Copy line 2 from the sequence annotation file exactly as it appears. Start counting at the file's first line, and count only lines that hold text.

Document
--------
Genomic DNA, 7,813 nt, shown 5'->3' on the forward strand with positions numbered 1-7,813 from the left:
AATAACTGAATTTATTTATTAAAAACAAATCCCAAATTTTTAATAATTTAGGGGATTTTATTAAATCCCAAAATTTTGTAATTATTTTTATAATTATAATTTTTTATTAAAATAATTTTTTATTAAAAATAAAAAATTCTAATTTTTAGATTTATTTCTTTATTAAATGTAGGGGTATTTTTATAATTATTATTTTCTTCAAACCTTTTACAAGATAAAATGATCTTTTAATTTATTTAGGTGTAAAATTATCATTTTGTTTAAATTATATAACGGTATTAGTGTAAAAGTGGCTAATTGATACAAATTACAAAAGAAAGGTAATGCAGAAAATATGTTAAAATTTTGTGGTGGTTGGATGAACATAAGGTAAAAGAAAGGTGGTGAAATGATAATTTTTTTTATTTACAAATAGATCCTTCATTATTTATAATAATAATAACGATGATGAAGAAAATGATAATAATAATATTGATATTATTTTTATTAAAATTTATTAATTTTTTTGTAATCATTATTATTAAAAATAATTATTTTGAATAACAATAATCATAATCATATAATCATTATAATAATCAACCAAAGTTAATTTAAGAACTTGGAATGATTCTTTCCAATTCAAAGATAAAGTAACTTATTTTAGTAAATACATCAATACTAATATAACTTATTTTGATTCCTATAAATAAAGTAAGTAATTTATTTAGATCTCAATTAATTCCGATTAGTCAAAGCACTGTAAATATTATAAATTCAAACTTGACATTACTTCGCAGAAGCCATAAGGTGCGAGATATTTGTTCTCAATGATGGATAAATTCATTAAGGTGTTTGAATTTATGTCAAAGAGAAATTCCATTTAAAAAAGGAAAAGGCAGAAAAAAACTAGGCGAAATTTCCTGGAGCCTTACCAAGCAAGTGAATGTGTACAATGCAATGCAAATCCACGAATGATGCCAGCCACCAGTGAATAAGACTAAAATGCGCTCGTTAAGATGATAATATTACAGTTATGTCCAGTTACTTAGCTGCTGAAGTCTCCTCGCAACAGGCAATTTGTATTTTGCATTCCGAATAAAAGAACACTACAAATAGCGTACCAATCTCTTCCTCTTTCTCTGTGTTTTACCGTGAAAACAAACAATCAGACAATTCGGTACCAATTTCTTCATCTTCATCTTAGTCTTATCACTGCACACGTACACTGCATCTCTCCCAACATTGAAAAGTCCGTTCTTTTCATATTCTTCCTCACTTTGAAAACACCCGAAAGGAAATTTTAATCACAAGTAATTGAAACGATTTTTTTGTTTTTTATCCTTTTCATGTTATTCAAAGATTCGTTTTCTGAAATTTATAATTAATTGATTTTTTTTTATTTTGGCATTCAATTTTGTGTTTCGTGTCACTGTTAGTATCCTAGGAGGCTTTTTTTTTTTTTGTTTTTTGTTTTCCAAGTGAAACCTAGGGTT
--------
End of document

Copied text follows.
AATAACTGAATTTATTTATTAAAAACAAATCCCAAATTTTTAATAATTTAGGGGATTTTATTAAATCCCAAAATTTTGTAATTATTTTTATAATTATAATTTTTTATTAAAATAATTTTTTATTAAAAATAAAAAATTCTAATTTTTAGATTTATTTCTTTATTAAATGTAGGGGTATTTTTATAATTATTATTTTCTTCAAACCTTTTACAAGATAAAATGATCTTTTAATTTATTTAGGTGTAAAATTATCATTTTGTTTAAATTATATAACGGTATTAGTGTAAAAGTGGCTAATTGATACAAATTACAAAAGAAAGGTAATGCAGAAAATATGTTAAAATTTTGTGGTGGTTGGATGAACATAAGGTAAAAGAAAGGTGGTGAAATGATAATTTTTTTTATTTACAAATAGATCCTTCATTATTTATAATAATAATAACGATGATGAAGAAAATGATAATAATAATATTGATATTATTTTTATTAAAATTTATTAATTTTTTTGTAATCATTATTATTAAAAATAATTATTTTGAATAACAATAATCATAATCATATAATCATTATAATAATCAACCAAAGTTAATTTAAGAACTTGGAATGATTCTTTCCAATTCAAAGATAAAGTAACTTATTTTAGTAAATACATCAATACTAATATAACTTATTTTGATTCCTATAAATAAAGTAAGTAATTTATTTAGATCTCAATTAATTCCGATTAGTCAAAGCACTGTAAATATTATAAATTCAAACTTGACATTACTTCGCAGAAGCCATAAGGTGCGAGATATTTGTTCTCAATGATGGATAAATTCATTAAGGTGTTTGAATTTATGTCAAAGAGAAATTCCATTTAAAAAAGGAAAAGGCAGAAAAAAACTAGGCGAAATTTCCTGGAGCCTTACCAAGCAAGTGAATGTGTACAATGCAATGCAAATCCACGAATGATGCCAGCCACCAGTGAATAAGACTAAAATGCGCTCGTTAAGATGATAATATTACAGTTATGTCCAGTTACTTAGCTGCTGAAGTCTCCTCGCAACAGGCAATTTGTATTTTGCATTCCGAATAAAAGAACACTACAAATAGCGTACCAATCTCTTCCTCTTTCTCTGTGTTTTACCGTGAAAACAAACAATCAGACAATTCGGTACCAATTTCTTCATCTTCATCTTAGTCTTATCACTGCACACGTACACTGCATCTCTCCCAACATTGAAAAGTCCGTTCTTTTCATATTCTTCCTCACTTTGAAAACACCCGAAAGGAAATTTTAATCACAAGTAATTGAAACGATTTTTTTGTTTTTTATCCTTTTCATGTTATTCAAAGATTCGTTTTCTGAAATTTATAATTAATTGATTTTTTTTTATTTTGGCATTCAATTTTGTGTTTCGTGTCACTGTTAGTATCCTAGGAGGCTTTTTTTTTTTTTGTTTTTTGTTTTCCAAGTGAAACCTAGGGTT